The stock market took investors on a turbulent ride for a second straight day Tuesday, soaring on news of an interest rate cut in China, only to plunge in the final hour and close with another steep loss.
The Dow Jones industrial average shed an additional 204.91 points by the end of the session, to close at 15,666.44 — a decline of 1.3 percent for the day, nearly 11 percent in a week. The day’s healthy gains evaporated in the dramatic end of trading, as nervous sellers drove the benchmark index down 510 points in the final hour.
Stock prices had tread water for much of this year, until China surprised the world by devaluing its currency earlier this month. Since then, stock markets have experienced much bigger price swings, including the 1,000-point Dow plunge at the opening of trading on Monday.
“We’re likely to be in a volatile period for a while,’’ said Robert McConnaughey, global head of research for Columbia Threadneedle Investments in Boston. While warning investors against overreacting to daily moves of the market, with the big swings in recent days, he said, “It’s hard not to put you on the edge of your seat.”
Shares were mostly lower in Asia to start Wednesday, with Chinese, Hong Kong, and Japan shares swinging in and out of negative territory.
Tuesday began on a positive note, after China cut interest rates for the fifth time in nine months, hoping to stabilize its own plunging stock market and bolster its economy. Markets across Europe had already rebounded on that news before US stocks started the day moving sharply higher. Other assets that had taken a beating in markets Monday, including oil, also rallied.
The Dow average jumped 440 points, and the vast majority of the market's stocks gained ground. That didn’t last. But there was no particular news or event that traders could point to as a cause for the reversal.
The broader Standard & Poor’s 500 index fell 1.35 percent for the day, and the Nasdaq index, packed with many tech firms, fell 0.44 percent.
China’s economy, the second largest in the world, has been a leading force pulling the world out of the Great Recession. Now investors are worried that engine is slowing and that global growth could stall.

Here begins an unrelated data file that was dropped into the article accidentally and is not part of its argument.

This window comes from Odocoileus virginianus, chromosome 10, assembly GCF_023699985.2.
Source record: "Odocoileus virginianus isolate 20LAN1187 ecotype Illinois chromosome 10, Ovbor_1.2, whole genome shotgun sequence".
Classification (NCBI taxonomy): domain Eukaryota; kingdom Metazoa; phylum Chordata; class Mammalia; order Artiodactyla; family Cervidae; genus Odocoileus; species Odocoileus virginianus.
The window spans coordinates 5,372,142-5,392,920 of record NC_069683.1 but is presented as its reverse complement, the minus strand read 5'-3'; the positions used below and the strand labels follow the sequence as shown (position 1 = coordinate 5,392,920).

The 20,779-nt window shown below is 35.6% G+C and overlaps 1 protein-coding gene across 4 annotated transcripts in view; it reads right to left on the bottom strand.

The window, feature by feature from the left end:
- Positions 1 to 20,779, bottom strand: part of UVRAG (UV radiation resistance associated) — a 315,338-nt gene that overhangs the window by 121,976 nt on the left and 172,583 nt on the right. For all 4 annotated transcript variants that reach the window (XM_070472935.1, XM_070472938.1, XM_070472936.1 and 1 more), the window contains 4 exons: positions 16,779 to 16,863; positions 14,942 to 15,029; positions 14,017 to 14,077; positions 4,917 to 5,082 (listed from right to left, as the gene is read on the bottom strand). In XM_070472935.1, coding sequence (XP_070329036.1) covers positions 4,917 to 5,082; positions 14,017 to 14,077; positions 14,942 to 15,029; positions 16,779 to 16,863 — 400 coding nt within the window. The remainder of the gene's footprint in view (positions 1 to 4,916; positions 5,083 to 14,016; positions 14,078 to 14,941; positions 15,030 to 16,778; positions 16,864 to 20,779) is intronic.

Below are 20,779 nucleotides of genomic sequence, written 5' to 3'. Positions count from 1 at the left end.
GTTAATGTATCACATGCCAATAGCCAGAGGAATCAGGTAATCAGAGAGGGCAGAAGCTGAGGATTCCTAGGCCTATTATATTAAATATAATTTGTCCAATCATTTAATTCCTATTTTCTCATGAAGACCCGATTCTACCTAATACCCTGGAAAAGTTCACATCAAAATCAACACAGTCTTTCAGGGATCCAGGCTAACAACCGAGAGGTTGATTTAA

“The basic challenge is that an awful lot of capacity has been built up in the world to service a level of Chinese demand that may not be there,’’ McConnaughey said.
Some economists believe stock market investors have gone overboard, underestimating the strength of China’s economy, the recovery in the United States, and some signs of improvement in Europe.
“The US stock markets have overreacted to events in China,’’ said Sara Johnson, senior research director for global economics at IHS Economics in Lexington. “The US economy is still in reasonably good shape. The housing market is rebounding and consumer spending is growing at a solid pace.”
Goldman Sachs & Co. sought to reassure investors Tuesday, writing in a research note that it still sees the risk of a US recession as “extremely low.” The American economy is still poised to grow at more than a 2 percent clip for the year, Goldman said.
But the Wall Street firm also said China’s recent currency devaluation and a global drop in oil prices were helping to roil the markets. Investors should expect more volatile stocks, Goldman said, and will need to “exercise patience.”
The sharp decline in late stock trading Tuesday was reminiscent of 2008, when stock markets often moved higher on news of the day but gave back all the gains in waves of fearful afternoon selling.
Analysts see such volatility as common when investors are struggling to gauge the strength and direction of the market.
“This is part of a bottoming process, you get these violent pullbacks,’’ said Jeff Mortimer, director of investment strategy at BNY Mellon Wealth Management. He acknowledged that investors were hardly given assurances that it was safe to go back in the water. “We did not send the all-clear signal to our clients this morning,’’ he said.
Investors also continued to question whether the Federal Reserve, which has kept short-term interest rates at near zero, would begin to raise rates later this year. Economists had expected Fed policy makers to begin raising rates in small increments as soon as next month.
Taken together with the China worries, said Erik Weisman, chief economist at MFS Investment Management in Boston, that means investors are wrangling with questions about the world’s two biggest economies.
The Fed raised interest rates after clear evidence of economic recoveries in 1994 and 2004. But “there was a greater sense that [it] was the right thing to do,” said Weisman. “Here, you just don’t feel that.”
That’s partly because the US economy has recovered from the recession at such a slow place. “There’s still a lot of healing to go,’’ Weisman said, “and the rest of the world hasn’t healed as much as us.”
Steven Syre of the Globe staff contributed to this report. Beth Healy can be reached at firstname.lastname@example.org. Follow her on Twitter @HealyBeth.